this seclusion and his clerical attire of evening dress led the second
comedian to call him Lester's father confessor, and to suggest that he
came to the theatre only to take the star to task for his sins. And in
this the second comedian was unknowingly not so very far wrong.
Lester, the comedian, and young Van Bibber had known each other at the
university, when Lester's voice and gift of mimicry had made him the
leader in the college theatricals; and later, when he had gone upon the
stage, and had been cut off by his family even after he had become
famous, or on account of it, Van Bibber had gone to visit him, and had
found him as simple and sincere and boyish as he had been in the days
of his Hasty-Pudding successes. And Lester, for his part, had found
Van Bibber as likable as did every one else, and welcomed his quiet
voice and youthful knowledge of the world as a grateful relief to the
boisterous camaraderie of his professional acquaintances. And he
allowed Van Bibber to scold him, and to remind him of what he owed to
himself, and to touch, even whether it hurt or not, upon his better
side. And in time he admitted to finding his friend's occasional
comments on stage matters of value as coming from the point of view of
those who look on at the game; and even Kripps, the veteran, regarded
him with respect after he had told him that he could turn a set of
purple costumes black by throwing a red light on them. To the company,
after he came to know them, he was gravely polite, and, to those who
knew him if they had overheard, amusingly commonplace in his
conversation. He understood them better than they did themselves, and
made no mistakes. The women smiled on him, but the men were suspicious
and shy of him until they saw that he was quite as shy of the women;
and then they made him a confidant, and told him all their woes and
troubles, and exhibited all their little jealousies and ambitions, in
the innocent hope that he would repeat what they said to Lester. They
were simple, unconventional, light-hearted folk, and Van Bibber found
them vastly more entertaining and preferable to the silence of the
deserted club, where the matting was down, and from whence the regular
habitues had departed to the other side or to Newport. He liked the
swing of the light, bright music as it came to him through the open
door of the dressing-room, and the glimpse he got of the chorus people
crowding and pushing for a quick charge up the iron stairway, and the
feverish smell of oxygen in the air, and the picturesque disorder of
Lester's wardrobe, and the wigs and swords, and the mysterious articles
of make-up, all mixed together on a tray with half-finished cigars and
autograph books and newspaper notices.
And he often wished he was clever enough to be an artist with the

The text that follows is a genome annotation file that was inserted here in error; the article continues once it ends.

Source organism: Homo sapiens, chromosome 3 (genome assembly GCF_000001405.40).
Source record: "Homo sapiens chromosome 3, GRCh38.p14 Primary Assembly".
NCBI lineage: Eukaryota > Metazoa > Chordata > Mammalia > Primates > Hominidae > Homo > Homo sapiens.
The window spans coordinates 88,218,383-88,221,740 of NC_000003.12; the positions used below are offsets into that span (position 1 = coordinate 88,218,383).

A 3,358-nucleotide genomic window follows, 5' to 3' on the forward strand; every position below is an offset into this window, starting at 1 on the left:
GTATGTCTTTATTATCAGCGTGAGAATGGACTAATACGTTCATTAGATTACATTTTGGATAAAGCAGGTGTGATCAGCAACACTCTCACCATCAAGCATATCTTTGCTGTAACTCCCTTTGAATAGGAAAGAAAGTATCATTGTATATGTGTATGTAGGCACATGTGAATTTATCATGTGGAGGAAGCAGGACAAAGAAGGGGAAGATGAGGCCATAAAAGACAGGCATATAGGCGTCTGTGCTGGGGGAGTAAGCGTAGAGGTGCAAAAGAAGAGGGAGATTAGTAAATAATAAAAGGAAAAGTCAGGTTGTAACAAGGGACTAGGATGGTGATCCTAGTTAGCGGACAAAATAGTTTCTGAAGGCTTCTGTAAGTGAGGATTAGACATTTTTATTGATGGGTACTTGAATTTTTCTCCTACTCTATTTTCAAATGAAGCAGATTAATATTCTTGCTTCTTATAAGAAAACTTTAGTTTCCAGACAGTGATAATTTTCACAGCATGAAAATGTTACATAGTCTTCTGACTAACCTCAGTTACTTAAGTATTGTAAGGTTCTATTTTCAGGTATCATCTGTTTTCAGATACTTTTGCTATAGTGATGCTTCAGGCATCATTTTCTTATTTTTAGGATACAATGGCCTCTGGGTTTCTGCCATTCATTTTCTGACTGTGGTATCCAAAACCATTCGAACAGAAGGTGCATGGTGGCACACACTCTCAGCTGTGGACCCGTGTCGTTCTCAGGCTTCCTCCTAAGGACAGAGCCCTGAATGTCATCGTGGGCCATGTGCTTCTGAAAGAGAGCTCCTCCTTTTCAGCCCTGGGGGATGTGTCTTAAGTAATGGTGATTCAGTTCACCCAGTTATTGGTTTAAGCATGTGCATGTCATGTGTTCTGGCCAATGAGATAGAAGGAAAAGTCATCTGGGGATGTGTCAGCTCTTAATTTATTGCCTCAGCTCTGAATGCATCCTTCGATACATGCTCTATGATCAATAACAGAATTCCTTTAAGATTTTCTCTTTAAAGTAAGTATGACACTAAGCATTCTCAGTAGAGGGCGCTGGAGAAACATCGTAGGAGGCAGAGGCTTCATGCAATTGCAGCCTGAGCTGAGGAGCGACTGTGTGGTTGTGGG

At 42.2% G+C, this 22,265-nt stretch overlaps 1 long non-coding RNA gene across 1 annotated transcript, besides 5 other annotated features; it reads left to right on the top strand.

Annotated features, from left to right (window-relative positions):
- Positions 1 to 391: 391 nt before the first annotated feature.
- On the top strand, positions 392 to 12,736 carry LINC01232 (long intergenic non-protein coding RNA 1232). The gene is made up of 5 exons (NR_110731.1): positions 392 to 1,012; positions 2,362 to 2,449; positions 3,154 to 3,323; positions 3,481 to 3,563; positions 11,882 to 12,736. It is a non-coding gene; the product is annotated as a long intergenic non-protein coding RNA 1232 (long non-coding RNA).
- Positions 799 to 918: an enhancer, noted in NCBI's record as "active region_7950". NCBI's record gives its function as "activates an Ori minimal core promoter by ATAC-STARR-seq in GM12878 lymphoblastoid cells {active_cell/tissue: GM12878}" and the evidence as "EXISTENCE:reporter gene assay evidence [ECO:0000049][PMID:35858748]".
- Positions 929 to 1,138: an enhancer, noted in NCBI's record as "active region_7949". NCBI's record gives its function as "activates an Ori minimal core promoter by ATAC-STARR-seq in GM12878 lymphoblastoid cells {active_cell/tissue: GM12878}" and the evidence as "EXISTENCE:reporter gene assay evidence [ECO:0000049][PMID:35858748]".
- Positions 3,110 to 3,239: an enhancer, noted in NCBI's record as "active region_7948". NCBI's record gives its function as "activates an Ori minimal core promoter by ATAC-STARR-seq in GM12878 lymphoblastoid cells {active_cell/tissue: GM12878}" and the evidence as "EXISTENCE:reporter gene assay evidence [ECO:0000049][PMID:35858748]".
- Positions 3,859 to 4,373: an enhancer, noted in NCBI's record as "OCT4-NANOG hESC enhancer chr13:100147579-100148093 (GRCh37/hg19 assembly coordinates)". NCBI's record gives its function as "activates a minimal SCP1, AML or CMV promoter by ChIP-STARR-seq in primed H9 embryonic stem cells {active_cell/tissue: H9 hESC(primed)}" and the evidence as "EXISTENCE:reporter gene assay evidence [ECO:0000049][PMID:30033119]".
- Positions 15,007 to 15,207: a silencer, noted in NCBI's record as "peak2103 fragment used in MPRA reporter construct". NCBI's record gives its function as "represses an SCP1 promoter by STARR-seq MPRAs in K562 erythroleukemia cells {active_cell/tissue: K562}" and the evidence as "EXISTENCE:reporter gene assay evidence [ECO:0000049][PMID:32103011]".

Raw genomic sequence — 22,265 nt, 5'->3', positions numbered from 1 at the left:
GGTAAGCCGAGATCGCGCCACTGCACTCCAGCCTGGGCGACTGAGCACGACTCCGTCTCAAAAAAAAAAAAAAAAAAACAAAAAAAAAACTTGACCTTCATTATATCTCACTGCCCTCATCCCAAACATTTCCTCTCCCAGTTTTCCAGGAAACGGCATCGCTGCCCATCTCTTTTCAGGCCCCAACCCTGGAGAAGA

talent to paint the unconsciously graceful groups in the sharply
divided light and shadow of the wings as he saw them. The brilliantly
colored, fantastically clothed girls leaning against the bare brick
wall of the theatre, or whispering together in circles, with their arms
close about one another, or reading apart and solitary, or working at
some piece of fancy-work as soberly as though they were in a
rocking-chair in their own flat, and not leaning against a scene brace,
with the glare of the stage and the applause of the house just behind
them. He liked to watch them coquetting with the big fireman detailed
from the precinct engine-house, and clinging desperately to the curtain
wire, or with one of the chorus men on the stairs, or teasing the
phlegmatic scene-shifters as they tried to catch a minute's sleep on a
pile of canvas. He even forgave the prima donna's smiling at him from
the stage, as he stood watching her from the wings, and smiled back at
her with polite cynicism, as though he did not know and she did not
know that her smiles were not for him, but to disturb some more
interested one in the front row. And so, in time, the company became
so well accustomed to him that he moved in and about as unnoticed as
the stage-manager himself, who prowled around hissing "hush" on
principle, even though he was the only person who could fairly be said
to be making a noise.
The second act was on, and Lester came off the stage and ran to the
dressing-room and beckoned violently. "Come here," he said; "you ought
to see this; the children are doing their turn. You want to hear them.
Van Bibber put his cigar into a tumbler and stepped out into the wings.
They were crowded on both sides of the stage with the members of the
company; the girls were tiptoeing, with their hands on the shoulders of